Noone, who still tours the oldies circuit, appeared with the rest of Herman’s Hermits in three forgettable movies. The films had been slapped together quickly to capitalize on the group’s fame, which lasted all of two years and four months.
Fun Fact: Did you know that Herman’s Hermits producer Mickie Most also helmed discs for The Yardbirds?
Freddie And The Dreamers
While it may not have been the best of the British Invasion bands, Herman’s Hermits was far from the worst. That honor goes to Freddie and The Dreamers, which had a No. 1 hit for two weeks with “I’m Telling You Now” (1965), and an ill-fated dance craze called “Do The Freddie” (No. 18 in 1965). Seek out the footage of Freddie and The Dreamers performing it on “The Ed Sullivan Show.” It’s really embarrassing!
With the 1964 British Invasion, many English acts benefited from the wave of hysteria created by The Beatles, The Dave Clark Five, Herman’s Hermits and The Rolling Stones.
But The Hollies, who named their group in honor of Buddy Holly, arrived a bit later on the U.S. charts. The Hollies’ first Top 10 hit came in 1966 with “Stop Stop Stop” (No. 7).
In all, The Hollies accumulated six Top 10 singles, including “Bus Stop” (No. 5); “Carrie-Anne” (No. 9), “He Ain’t Heavy, He’s My Brother” (No. 7), and “Long Cool Woman (In A Black Dress)” (No. 2). The band’s last Top 10 hit, “The Air That I Breathe” (No. 6 in 1974), sold more than a million units in 1974.
Fun Facts: The Hollies’ song “Carrie-Anne” was penned in honor of Marianne Faithfull. Band member Graham Nash became one-third of Crosby, Stills and Nash in 1968.
Scottish born Donovan Leitch scored four Top 10 singles from 1966 to 1969. His first, the number one “Sunshine Superman,” features the legendary Jimmy Page on guitar.
Donovan’s follow up, “Mellow Yellow” (#2), has Beatle Paul McCartney contributing to the song’s background chatter. Donovan’s two strangest singles, the #5 “Hurdy Gurdy Man” (1968), is a disturbing sounding pop single, while “Atlantis” (#7 in 1969) is a spoken-word composition, sans the chorus, about the sunken continent located in the Atlantic Ocean. Donovan was with The Beatles when they went to India to study transcendental meditation with the Maharishi Yogi.
Fun Fact: Donovan’s children also entered show business. His daughter, Ione Skye, starred in the John Cusack classic, “Say Anything.” She married (and later divorced) Beastie Boy Adam Horovitz. His son, Donovan Leitch Jr., also became an actor and appeared in the indie film, “I Shot Andy Warhol.”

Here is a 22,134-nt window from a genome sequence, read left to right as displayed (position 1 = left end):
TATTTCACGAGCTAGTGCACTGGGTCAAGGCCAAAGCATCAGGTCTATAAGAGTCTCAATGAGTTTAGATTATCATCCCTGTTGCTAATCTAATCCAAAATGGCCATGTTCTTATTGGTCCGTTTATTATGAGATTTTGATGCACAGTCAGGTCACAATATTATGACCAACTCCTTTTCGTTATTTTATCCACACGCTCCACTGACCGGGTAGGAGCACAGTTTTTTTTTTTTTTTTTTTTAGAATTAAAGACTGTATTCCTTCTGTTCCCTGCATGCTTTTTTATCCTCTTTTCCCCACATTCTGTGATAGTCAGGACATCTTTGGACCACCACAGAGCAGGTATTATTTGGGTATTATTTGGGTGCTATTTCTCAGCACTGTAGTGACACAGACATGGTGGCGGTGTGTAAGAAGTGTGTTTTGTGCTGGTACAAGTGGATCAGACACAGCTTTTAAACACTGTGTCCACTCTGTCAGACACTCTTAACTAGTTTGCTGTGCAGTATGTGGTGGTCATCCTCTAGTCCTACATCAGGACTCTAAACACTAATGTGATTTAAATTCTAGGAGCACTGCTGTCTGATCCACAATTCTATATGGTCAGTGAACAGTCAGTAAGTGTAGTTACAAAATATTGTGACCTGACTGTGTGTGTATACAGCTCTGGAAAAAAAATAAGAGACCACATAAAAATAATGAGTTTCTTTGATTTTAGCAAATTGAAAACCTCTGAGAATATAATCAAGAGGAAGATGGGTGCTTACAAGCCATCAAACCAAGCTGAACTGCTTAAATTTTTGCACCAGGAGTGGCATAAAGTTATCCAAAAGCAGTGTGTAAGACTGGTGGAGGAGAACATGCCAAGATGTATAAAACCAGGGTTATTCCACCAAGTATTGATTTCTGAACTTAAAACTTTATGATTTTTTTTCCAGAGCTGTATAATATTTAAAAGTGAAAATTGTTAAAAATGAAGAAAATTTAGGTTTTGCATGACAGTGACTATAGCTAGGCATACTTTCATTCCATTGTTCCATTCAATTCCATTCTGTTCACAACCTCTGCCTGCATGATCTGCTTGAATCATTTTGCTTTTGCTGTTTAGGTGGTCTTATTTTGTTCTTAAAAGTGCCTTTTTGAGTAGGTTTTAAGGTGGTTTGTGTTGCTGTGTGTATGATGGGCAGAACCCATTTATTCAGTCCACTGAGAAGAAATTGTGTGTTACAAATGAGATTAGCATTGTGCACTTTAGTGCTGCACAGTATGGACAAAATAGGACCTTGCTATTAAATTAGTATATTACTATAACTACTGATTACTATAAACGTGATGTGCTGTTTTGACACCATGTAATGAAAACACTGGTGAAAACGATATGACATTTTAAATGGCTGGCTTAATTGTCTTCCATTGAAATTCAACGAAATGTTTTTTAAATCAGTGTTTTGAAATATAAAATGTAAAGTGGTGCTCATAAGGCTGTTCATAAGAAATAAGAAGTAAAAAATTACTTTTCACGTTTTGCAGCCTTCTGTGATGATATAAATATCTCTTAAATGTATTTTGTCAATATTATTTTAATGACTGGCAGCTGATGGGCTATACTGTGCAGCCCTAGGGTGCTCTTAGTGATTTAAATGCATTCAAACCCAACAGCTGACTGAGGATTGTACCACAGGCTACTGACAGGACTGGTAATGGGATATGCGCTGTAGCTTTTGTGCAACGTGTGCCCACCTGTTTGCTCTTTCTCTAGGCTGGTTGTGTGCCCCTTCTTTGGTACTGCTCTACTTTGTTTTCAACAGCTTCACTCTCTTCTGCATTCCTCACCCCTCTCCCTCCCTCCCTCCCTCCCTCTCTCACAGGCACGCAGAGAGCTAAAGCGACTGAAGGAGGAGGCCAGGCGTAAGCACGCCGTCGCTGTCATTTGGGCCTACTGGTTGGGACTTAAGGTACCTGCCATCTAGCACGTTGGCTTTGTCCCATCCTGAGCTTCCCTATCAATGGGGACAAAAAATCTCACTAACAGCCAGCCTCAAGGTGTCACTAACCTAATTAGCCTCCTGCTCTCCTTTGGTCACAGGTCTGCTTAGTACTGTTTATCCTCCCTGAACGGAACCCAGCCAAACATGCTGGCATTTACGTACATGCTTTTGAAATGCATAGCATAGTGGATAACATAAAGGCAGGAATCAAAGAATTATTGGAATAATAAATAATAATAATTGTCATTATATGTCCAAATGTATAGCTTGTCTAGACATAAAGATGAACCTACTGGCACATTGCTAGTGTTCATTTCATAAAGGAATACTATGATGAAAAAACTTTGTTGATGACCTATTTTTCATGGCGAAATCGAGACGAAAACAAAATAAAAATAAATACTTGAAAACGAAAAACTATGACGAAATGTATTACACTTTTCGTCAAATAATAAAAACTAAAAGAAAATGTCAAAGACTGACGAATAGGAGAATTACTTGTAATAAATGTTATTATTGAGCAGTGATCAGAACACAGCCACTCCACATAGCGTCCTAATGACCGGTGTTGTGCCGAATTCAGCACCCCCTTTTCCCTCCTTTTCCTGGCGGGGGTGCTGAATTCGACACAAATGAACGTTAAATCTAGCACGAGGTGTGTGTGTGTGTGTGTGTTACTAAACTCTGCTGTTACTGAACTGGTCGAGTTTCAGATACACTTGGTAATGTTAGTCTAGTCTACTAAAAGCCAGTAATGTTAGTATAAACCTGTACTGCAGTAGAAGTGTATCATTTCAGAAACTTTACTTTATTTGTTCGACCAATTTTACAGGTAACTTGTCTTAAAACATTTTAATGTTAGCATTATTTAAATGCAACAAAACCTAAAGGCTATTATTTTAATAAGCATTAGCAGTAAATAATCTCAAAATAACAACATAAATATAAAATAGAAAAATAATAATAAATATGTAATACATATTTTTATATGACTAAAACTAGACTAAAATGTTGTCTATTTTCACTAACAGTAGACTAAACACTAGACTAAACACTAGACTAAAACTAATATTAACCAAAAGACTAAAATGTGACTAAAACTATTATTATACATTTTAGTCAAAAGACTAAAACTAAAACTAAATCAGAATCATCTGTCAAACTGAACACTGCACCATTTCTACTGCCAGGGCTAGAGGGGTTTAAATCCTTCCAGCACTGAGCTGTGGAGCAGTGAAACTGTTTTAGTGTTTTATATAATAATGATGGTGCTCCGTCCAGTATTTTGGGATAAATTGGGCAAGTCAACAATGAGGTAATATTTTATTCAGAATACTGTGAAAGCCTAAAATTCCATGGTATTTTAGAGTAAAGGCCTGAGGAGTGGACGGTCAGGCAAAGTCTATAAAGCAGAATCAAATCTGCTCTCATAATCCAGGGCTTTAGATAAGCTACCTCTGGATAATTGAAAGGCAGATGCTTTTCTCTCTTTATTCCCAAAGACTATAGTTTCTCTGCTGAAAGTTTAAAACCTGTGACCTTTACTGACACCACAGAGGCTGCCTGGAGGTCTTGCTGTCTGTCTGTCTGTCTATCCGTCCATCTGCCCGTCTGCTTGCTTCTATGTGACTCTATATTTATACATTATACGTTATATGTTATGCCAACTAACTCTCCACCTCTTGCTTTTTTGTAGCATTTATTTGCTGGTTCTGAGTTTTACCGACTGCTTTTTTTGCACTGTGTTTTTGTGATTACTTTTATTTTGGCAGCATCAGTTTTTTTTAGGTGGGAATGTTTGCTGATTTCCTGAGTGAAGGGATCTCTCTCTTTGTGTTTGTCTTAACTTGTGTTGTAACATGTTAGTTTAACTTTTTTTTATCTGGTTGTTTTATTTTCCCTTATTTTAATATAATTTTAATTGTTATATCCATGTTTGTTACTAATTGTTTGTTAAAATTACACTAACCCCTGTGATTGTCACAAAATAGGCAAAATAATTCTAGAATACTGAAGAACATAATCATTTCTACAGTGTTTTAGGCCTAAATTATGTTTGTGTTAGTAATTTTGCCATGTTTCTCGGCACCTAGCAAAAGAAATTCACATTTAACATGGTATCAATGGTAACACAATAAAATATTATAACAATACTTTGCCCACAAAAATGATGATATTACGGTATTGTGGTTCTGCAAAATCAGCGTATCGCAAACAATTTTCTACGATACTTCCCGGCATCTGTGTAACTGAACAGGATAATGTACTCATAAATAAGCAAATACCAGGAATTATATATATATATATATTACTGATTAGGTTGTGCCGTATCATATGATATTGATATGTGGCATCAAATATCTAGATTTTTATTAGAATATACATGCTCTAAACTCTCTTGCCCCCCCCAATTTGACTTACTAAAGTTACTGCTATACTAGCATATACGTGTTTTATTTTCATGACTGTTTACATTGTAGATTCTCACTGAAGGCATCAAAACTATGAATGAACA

Many are shocked to learn that while The Who released many best-selling albums, this influential rock band was only able to score one Top 10 single: 1967’s “I Can See For Miles” (No. 9).
The legendary English band consisted of lead singer Roger Daltrey; songwriter, guitarist and vocalist Pete Townshend; bassist John Entwistle and drummer Keith Moon. The Who pioneered the destruction of instruments on stage, smashing guitars and piercing them through stage equipment — not to mention blowing up of drum kits.
Townshend’s manic guitar playing, Moon’s gonzo drumming and Daltrey’s bellowing vocals and microphone twirling were a major contrast to Entwistle’s stone-faced demeanor.
The band’s lineup stayed the same until Moon’s death on Sept. 7, 1978, of a drug overdose. Kenney Jones of The Small Faces replaced Moon until The Who eventually broke up.
The Who’s seemingly bottomless catalog has become a staple of classic rock radio stations. Its influential rock opera album, “Tommy,” was turned into a movie in 1975 and featured Tina Turner and Elton John. A second rock opera, “Quadrophenia,” earned the band praise, as well.
The Who inadvertently made headlines when 11 concertgoers lost their lives by being trampled to death prior to the band’s Dec. 3, 1979, show in Cincinnati. The tragedy led to a policy barring general admission seating.
The Who was inducted into the Rock and Roll Hall of Fame in 1990.
Several reunions of The Who have taken place since the mid-1980s. On June 27, 2002, shortly before one of those tours was set to begin, Entwistle was found dead in his Las Vegas hotel room. Daltrey and Townshend later reunited, featuring Zak Starkey, the son of Ringo Starr, on drums.
Fun Fact: Pete Townshend scored a No. 9 single with “Let My Love Open The Door” (1980), while Daltrey made it to No. 20 with ‘Without Your Love” in the same year.
The term “supergroup” is commonly used today, but it was unheard of when The Yardbirds came together. Of course, The Yardbirds yielded enough star guitar players to create supergroups several times over.
Formed in 1963, The Yardbirds consisted of Keith Relf, Anthony Topham, Chris Dreja, Jim McCarty and Paul Samwell-Smith. Topham was replaced by Eric Clapton, who, in turn, was replaced by Jeff Beck in 1965. In 1966, guitarist Samwell-Smith left and was replaced by guitarist Jimmy Page, while Dreja switched to the bass. The group disbanded in 1968, with Page forming The New Yardbirds that soon morphed into Led Zeppelin. The 1965 incarnation of The Yardbirds scored two back-to-back Top 10 U.S. singles with “For Your Love” (No. 6) and “Heart Full Of Soul” (No. 9).
Next to The Kinks, The Zombies may be the most overlooked British Invasion band.
The group, which consisting of Rod Argent, Colin Blunstone, Chris White, Paul Atkinson and Hugh Grundy, earned three U.S. Top 10 hits: 1964’s “She’s Not There” (No. 2), “Tell Her No” (No. 6 in 1965) and 1969’s “Time of The Season” (No. 3), a hit that came nearly two years after the group disbanded.
Key songwriter Rod Argent later formed the self-named Argent and had a No. 5 hit in 1972 with “Hold Your Head Up.” Two Argent band members — Robert Henrit and Jim Rodford — later joined the Kinks.
Sadly, The Zombies receive little attention compared with other ’60s British Invasion bands, which is a shame.